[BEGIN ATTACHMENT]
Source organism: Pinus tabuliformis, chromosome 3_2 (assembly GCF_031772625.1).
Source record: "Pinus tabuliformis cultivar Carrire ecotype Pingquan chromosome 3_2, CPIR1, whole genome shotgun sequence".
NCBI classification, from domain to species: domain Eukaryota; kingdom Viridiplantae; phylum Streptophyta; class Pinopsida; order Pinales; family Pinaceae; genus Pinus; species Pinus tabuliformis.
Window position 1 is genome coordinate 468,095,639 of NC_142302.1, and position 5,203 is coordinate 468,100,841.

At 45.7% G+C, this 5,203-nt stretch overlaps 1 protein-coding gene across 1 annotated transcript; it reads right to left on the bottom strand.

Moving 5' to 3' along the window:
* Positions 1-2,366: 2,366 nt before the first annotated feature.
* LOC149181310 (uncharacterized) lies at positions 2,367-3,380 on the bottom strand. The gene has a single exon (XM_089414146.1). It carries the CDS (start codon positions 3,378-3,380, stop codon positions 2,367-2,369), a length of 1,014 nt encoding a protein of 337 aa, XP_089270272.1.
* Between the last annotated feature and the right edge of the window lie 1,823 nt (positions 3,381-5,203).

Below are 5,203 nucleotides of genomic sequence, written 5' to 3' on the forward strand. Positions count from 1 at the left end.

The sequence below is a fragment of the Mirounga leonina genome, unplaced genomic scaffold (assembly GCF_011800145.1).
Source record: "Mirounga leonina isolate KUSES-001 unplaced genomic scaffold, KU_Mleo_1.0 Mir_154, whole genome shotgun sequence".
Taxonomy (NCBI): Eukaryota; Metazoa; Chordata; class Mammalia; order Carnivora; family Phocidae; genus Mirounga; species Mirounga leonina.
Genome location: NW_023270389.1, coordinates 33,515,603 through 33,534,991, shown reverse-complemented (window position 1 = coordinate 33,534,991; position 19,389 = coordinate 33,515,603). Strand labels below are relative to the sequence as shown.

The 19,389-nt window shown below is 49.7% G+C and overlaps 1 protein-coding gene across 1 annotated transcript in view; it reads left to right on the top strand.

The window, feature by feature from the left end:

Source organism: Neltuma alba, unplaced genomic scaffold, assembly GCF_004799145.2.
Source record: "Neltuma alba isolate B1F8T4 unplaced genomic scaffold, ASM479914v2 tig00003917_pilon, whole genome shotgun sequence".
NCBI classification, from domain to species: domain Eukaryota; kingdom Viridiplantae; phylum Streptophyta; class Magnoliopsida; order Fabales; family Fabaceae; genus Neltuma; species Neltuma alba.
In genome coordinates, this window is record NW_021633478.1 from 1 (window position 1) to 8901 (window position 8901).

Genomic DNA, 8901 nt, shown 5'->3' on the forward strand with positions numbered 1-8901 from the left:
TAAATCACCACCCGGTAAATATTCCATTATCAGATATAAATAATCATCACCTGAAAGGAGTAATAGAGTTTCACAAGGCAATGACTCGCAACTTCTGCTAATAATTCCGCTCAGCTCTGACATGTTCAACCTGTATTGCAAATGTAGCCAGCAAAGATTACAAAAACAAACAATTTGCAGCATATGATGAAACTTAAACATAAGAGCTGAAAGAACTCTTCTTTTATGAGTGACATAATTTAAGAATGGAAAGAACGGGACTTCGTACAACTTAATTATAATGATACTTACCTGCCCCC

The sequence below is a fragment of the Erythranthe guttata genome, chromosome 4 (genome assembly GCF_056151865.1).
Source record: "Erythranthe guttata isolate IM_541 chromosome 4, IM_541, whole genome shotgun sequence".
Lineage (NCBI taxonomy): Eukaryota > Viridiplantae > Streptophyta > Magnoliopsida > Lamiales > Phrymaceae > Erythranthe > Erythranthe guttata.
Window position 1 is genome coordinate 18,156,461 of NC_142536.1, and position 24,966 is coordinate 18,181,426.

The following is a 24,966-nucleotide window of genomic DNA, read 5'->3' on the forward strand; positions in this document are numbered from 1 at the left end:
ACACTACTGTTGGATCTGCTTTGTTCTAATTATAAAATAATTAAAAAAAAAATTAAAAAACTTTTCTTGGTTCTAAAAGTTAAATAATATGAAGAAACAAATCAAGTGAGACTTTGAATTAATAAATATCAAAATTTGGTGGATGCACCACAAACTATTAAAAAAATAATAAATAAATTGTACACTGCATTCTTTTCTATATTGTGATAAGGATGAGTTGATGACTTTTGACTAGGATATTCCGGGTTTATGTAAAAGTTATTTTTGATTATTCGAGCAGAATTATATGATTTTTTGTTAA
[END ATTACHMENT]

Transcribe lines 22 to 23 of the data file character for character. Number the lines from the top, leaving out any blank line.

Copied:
TAAATCACCACCCGGTAAATATTCCATTATCAGATATAAATAATCATCACCTGAAAGGAGTAATAGAGTTTCACAAGGCAATGACTCGCAACTTCTGCTAATAATTCCGCTCAGCTCTGACATGTTCAACCTGTATTGCAAATGTAGCCAGCAAAGATTACAAAAACAAACAATTTGCAGCATATGATGAAACTTAAACATAAGAGCTGAAAGAACTCTTCTTTTATGAGTGACATAATTTAAGAATGGAAAGAACGGGACTTCGTACAACTTAATTATAATGATACTTACCTGCCCCC

The sequence below is a fragment of the Erythranthe guttata genome, chromosome 4 (genome assembly GCF_056151865.1).